The which characterize the life of the protagonist Estrella

The Bildungsroman literary genre
convention dwells on the growth of the protagonist from youth to adulthood morally
and psychologically. Works that have employed the literary genre can also be
referred to as coming of age genres. The novel by Viramontes entitled Under the Feet of Jesus gives an account
of the plight of a family that lives as migrants. It has aspects that indicate
similarities with the theories of the Bildungsroman. The essay evaluates how
and to what extent the events of the novel fit the genre conventions in the
Bildungsroman. Furthermore, the essay will delve into the justification behind
the choice to use or not to use the genre conventions to enhance the theme of
struggle as Estrella and her family experience hardships, focusing on migration
and adolescence which characterize the life of the protagonist Estrella and her
family.

Estrella and her family are traveling on
the road heading to another destination. The illustration above paints the
picture of a struggling family. The seven members are squeezed into a car
described by the author as old. They bear the tough conditions as they move
from one place to another, in agreement with the Bildungsroman genre convention
that describes a problematic start that has a desired end (Barkley 16). The journey
is just the start of struggles that face the characters as they develop in the
buildup of the plot.

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During the journey, Estrella is curious to
know their destination. Despite the tough conditions in the old car, she raises
her head trying to see their destination (Viramontes 59). The interest she
shows make her exceptional in the crowded vehicle setting her apart from the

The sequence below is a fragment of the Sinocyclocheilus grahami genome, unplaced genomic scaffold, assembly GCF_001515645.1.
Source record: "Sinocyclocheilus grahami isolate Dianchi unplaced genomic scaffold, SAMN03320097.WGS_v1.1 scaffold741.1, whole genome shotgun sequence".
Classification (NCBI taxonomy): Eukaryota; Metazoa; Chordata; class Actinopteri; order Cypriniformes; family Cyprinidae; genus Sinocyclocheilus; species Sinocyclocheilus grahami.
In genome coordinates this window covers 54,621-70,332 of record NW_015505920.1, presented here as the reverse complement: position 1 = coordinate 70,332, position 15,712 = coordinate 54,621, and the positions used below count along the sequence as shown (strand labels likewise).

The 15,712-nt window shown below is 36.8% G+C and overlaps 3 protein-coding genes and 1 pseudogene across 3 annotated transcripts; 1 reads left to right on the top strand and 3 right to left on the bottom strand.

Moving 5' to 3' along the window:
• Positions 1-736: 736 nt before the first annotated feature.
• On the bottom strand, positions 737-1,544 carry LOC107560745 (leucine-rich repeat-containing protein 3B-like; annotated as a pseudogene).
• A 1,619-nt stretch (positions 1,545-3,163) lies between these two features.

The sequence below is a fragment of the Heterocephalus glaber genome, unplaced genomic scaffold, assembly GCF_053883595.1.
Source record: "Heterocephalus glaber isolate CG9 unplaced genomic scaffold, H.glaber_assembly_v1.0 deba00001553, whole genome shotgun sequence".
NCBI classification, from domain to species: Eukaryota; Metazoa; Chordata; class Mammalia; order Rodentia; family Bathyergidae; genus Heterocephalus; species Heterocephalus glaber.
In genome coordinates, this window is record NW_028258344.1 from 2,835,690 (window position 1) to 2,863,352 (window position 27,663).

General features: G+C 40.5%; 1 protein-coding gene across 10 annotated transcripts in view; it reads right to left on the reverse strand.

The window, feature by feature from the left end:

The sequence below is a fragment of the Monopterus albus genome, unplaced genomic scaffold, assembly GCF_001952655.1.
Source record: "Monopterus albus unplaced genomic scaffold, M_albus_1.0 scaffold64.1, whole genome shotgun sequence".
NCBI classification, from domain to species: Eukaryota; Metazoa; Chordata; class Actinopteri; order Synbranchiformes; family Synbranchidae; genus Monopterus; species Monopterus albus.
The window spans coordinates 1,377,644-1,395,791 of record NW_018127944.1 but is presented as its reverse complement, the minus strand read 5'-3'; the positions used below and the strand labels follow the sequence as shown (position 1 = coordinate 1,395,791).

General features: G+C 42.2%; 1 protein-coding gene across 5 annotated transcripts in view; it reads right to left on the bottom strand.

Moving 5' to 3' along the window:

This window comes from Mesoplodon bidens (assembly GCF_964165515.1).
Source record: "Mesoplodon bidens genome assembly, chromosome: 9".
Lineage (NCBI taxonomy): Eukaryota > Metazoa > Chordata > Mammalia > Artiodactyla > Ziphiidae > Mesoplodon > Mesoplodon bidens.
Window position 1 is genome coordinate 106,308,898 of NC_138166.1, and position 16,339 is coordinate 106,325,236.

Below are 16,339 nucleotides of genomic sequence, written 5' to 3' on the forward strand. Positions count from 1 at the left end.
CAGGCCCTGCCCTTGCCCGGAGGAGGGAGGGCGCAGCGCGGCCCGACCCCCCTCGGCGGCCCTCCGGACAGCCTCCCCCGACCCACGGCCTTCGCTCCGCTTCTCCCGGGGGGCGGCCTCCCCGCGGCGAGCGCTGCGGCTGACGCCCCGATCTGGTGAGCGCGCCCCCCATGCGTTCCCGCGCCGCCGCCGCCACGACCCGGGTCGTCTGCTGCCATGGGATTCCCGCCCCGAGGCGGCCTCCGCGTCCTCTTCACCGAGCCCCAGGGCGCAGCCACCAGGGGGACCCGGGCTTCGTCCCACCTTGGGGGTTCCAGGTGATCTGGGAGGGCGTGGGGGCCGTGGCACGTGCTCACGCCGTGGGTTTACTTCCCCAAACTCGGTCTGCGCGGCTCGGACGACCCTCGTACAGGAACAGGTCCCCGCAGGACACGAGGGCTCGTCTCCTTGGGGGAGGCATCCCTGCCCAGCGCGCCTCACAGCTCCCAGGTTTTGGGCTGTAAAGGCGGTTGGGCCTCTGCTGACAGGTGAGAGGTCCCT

rest pitting her as the protagonist according to the theory of Bildungsroman.
The theory of the Bildungsroman stipulates that the protagonist stands out from
the rest and puts herself or himself in a position to address a common problem
(Lukacs 132). The individuals in the car are faced by a similar problem but the
curiosity of Estrella shows her interest to know where they are going, unlike
her siblings who also do not know their destination but manage to ignore it.

On arrival to their destination, Petra and
her Husband Perfecto start inspecting the Cabin. Petra is Estrella’s mother
while Perfecto is Petra’s boyfriend. Perfecto finds a dead bird and a scorpion
in the Cabin and chooses to hide the dead bird from Petra (Viramontes 67). This
reveals Perfecto’s nature, he prefers to be silent to avoid causing a problem.
Perfecto is similar to the majority as expressed in the Bildungsroman who would
prefer getting used to a problem rather than face the risks associated with
trying to solve the problem (Lukacs 132).

Petra, on the other hand, warns her
children immediately not to walk barefoot because of the presence of scorpions
(Viramontes 68). Petra knows through her struggle that scorpions are dangerous
and walking barefoot isn’t advisory in such an environment. In the
Bildungsroman, personalities who have learned a phenomenon through experience
are resourceful and act as a light to the rest who end up believing in a
certain way of life as illustrated by the learned individual (Lukacs 133).
Petra uses her knowledge to help the children during their struggle as
migrants.

As the narrative develops we encounter
Alejo and his cousin Gumecindo who are migrants. They have adapted to the hard
life imminent to Petra and her family. Alejo and Gumecindo are illustrated
stealing fruits hastily being cautious of the owner (Viramontes 96). This
depicts a harsh environment from where the protagonist is supposed to rise from
as defined by the Bildungsroman standard. According to the theory of the
Bildungsroman, a protagonist will only rise in the midst of hardships (Buckley
17). Alejo and his cousin have been used to paint a picture of the hardships
that await the protagonist.

Life for Petra, her daughter Estrella and
the rest of the family has been difficult since. Initially, Petra was married